THE Americans in their intercourse with strangers," says Tocqueville, "appear impatient of the smallest censure and insatiable of praise. The most slender eulogium is acceptable to them; the most exalted seldom contents them; they unceasingly harass you to extort praise, and if you resist their entreaties they fall to praising themselves. It would seem as if, doubting their own merit, they wished to have it constantly exhibited before their eyes." In this passage toward the end of his great work, and in others earlier, the astute but sententious Frenchman was perhaps yielding to an impulse of irritation aroused by chance encounters on river steamers or stage coaches or in taverns, where no doubt a good many of his comprehensive generalizations had their origin. The phenomenon to which he refers is recognizable just the same, a century later, as being characteristically, although not exclusively, American. Disagreement with American foreign policy, even when it comes from our oldest and best allies, is fiercely resented both in private and in public expressions. It sometimes seems that the right to free, honest difference of opinion, which was the principal basis of our Republic at its foundation, has come to be restricted more and more to our own citizens, and perhaps not even to all of them. A difference of opinion from abroad is repelled as if it were an attack.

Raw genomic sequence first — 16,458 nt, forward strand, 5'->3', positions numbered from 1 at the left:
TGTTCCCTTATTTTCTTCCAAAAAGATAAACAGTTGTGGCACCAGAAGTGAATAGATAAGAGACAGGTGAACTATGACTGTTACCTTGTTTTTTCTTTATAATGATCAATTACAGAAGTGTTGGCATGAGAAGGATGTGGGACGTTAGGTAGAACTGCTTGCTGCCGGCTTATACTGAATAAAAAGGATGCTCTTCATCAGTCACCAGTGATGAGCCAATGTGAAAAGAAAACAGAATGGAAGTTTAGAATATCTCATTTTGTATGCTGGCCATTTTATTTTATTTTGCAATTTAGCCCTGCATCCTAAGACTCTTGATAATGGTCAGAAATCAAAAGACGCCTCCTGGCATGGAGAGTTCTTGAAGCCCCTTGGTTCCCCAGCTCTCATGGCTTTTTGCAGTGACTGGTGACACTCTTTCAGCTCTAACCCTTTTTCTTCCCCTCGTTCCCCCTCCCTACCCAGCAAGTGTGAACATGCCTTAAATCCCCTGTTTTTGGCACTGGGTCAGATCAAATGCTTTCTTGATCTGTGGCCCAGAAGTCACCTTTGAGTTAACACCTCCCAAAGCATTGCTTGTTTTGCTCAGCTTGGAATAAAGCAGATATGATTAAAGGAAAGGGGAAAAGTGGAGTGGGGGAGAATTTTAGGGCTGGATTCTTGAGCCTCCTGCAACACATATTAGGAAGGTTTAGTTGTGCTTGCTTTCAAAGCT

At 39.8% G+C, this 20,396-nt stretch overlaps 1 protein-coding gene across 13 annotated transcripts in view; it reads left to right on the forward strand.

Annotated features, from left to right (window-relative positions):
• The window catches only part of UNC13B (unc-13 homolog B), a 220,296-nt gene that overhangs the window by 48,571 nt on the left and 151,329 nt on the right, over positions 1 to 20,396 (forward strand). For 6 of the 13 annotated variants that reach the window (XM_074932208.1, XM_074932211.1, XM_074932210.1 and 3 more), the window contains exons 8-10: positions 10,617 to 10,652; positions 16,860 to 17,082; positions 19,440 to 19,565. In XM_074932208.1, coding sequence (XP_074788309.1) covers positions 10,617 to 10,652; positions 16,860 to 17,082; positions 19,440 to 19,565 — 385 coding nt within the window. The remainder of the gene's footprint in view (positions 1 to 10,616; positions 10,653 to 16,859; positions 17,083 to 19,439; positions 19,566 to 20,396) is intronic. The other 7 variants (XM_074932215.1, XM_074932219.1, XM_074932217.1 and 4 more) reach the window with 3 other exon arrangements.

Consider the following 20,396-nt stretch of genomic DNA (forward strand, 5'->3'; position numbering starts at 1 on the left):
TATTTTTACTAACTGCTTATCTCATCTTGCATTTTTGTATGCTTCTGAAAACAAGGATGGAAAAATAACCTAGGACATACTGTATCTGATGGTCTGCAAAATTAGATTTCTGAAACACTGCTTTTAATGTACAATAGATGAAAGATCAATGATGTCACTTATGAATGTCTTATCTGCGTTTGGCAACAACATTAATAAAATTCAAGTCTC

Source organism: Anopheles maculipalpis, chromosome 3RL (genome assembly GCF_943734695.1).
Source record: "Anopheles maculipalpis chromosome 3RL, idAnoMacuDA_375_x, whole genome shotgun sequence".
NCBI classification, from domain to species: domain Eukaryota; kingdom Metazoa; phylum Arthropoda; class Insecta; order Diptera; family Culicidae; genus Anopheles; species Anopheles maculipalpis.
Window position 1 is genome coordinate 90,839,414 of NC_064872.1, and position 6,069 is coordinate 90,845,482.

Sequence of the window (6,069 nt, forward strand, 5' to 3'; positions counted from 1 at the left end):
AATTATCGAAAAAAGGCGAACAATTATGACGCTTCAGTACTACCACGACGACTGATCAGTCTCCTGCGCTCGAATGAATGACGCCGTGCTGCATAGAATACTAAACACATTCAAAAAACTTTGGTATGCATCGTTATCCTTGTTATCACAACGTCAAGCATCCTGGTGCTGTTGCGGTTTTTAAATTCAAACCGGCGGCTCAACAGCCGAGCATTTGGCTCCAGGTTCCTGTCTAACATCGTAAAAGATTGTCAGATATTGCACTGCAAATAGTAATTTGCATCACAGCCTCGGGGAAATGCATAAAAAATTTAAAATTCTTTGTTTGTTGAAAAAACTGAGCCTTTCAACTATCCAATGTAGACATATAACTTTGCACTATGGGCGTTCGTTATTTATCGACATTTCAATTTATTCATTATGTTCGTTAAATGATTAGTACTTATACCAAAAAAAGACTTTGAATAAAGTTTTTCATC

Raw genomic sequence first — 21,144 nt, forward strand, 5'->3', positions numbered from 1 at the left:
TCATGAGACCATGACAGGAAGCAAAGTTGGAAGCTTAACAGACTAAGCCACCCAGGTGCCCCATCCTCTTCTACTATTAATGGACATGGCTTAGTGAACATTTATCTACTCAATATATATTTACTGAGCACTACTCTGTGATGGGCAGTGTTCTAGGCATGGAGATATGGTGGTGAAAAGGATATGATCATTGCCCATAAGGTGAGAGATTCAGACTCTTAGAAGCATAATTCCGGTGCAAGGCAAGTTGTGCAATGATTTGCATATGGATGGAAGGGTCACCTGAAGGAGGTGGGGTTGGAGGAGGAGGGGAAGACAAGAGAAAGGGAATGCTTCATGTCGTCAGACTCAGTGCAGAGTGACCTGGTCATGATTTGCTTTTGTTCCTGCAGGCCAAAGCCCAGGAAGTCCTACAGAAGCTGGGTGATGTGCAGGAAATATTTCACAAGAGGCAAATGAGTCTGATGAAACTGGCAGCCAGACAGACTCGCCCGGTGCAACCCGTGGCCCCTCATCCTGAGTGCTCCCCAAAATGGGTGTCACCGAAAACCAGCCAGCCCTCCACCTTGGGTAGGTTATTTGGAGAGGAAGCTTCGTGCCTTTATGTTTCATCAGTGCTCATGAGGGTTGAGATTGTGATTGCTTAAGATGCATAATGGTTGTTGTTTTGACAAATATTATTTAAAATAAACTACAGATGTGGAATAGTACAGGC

This is a time of tension and strain, when feeling runs high and when, above all, tremendous efforts and sacrifices are being demanded of the American people. Most of the effort is asked on behalf of countries of the free world, by which is meant practically any country not harnessed to the Soviet machine. Criticism of American policy is taken particularly ill when it comes from the beneficiaries of the policy. That is, the criticism of our enemies may be disregarded, but that of our friends strikes home.
The government of the new Republic of India has criticized little, but that small censure has been
Loading, please wait...